by Ethan A. Huff, staff writer
(NaturalNews) A German television crew was the target of a recent attack by workers at a Chinese fluoride production factory who thought the crew members were spies trying to steal company secrets. The U.K.’s Guardian reports that a team of armed Chinese police officers had to physically stop the mob of employees at Do-Fluoride Chemicals Co., Ltd., from potentially trying to kill the four-person film crew after first holding its members hostage for nine hours.
Do-Fluoride manufactures a number of different fluoride chemicals, including sodium fluoride, sodium fluosilicate, and industrial hydrofluoric acid, all of which are exported to the U.S. and forcibly added to public water supplies throughout the nation for the stated purpose of preventing tooth decay. Producing fluoride chemicals is extremely toxic; however, this is why the film crew was there trying to capture footage for a video documentary on pollution.
But when the film crew from ARD in Germany arrived at Do-Fluoride’s main facility in Jiaozuo, fluoride workers went irate and began snatching the crew’s video cameras and recording tape. After barricading the crew in a company cafeteria, many of the fluoride workers reportedly went outside the room and began chanting “kill the foreign spies,” until local police finally arrived nine hours later to safely escort the film crew out of the building.
According to reports, senior officials at the Do-Fluoride factory were actually the ones responsible for provoking the workers to initiate the fight in the first place. They presumably did this by giving the workers false information about why the film crew had come to the facility, for the apparent purpose of trying to hide what was really taking place at the plant.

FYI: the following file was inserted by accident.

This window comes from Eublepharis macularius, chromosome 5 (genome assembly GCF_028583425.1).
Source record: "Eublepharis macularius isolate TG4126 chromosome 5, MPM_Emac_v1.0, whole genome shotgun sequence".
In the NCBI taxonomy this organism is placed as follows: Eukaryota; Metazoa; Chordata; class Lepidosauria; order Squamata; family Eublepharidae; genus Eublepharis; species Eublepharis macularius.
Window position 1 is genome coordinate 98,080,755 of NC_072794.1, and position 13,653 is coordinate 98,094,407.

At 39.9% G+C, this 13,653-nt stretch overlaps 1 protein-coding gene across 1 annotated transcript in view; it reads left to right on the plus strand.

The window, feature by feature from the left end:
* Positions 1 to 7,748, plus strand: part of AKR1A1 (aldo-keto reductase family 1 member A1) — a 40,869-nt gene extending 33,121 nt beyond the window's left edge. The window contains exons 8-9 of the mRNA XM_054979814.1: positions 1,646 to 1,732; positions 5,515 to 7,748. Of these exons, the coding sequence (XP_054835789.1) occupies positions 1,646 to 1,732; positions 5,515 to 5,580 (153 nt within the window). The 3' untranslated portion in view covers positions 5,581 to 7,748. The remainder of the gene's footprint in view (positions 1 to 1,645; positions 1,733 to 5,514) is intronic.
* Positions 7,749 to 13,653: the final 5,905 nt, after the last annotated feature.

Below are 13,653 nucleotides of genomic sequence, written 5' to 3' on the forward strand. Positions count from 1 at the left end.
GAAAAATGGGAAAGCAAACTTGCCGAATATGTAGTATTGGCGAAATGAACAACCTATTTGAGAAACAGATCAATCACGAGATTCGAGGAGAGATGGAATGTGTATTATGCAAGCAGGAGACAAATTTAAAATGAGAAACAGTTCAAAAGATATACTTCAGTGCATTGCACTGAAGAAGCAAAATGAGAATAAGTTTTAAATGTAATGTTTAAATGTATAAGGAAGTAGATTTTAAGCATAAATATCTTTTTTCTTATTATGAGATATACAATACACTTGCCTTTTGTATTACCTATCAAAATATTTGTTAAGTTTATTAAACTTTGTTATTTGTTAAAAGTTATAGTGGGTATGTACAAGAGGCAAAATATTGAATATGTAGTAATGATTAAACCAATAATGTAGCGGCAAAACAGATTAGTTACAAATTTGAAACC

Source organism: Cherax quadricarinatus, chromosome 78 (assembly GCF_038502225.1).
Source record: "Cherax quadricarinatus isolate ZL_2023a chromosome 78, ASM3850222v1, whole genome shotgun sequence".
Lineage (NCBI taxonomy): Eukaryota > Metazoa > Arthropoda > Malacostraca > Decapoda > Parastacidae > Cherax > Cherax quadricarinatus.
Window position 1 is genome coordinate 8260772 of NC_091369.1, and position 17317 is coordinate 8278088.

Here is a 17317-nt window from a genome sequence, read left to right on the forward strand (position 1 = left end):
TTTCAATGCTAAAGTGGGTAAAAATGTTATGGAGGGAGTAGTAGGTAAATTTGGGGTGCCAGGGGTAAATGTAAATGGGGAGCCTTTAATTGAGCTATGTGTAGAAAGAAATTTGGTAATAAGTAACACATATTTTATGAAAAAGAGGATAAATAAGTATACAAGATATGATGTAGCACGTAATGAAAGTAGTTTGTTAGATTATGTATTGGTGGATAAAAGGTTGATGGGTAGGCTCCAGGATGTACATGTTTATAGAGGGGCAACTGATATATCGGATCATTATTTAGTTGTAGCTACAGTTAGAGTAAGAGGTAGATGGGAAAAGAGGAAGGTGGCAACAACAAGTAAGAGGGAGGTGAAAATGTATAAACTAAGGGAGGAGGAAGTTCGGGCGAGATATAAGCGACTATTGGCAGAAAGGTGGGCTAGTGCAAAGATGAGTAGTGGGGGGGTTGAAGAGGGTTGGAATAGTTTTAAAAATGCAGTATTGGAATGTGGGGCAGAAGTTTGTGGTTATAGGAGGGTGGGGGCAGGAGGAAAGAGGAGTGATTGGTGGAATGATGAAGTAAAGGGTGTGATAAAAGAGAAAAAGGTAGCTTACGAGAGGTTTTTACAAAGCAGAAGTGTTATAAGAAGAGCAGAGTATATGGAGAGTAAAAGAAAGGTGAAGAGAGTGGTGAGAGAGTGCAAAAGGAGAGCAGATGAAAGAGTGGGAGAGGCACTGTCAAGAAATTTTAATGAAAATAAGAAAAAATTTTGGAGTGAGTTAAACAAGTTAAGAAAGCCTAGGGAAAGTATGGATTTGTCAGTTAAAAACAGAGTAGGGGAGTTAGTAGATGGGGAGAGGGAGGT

“We were considered spies who had tried to gather intelligence regarding Do-Fluoride’s technology,” said the film crew to reporters. “Factory officials appeared to have misinformed workers and agitated (them) against us.”
Similar incidents involving violence and threats of murder against journalists have taken place in other parts of China in recent months as well. A reporter covering an environmental protest in Nantong back in July; for instance, says he was pushed to the ground and beaten by as many as 20 Chinese police officers after they stole his camera and recording equipment. Following the incident, the reporter’s paper, Asahi Shimbun out of Japan, filed a formal complaint with the Chinese government. (http://ajw.asahi.com/article/asia/china/AJ201207290022)
“We cannot excuse it because it is extremely malicious, obstructive behavior against the reporter’s legitimate news gathering activity,” said Tsutomu Watanabe, the Tokyo-based international news editor for Asahi Shimbun. “We protest to the Chinese government and demand an apology and return of his camera and press ID.”
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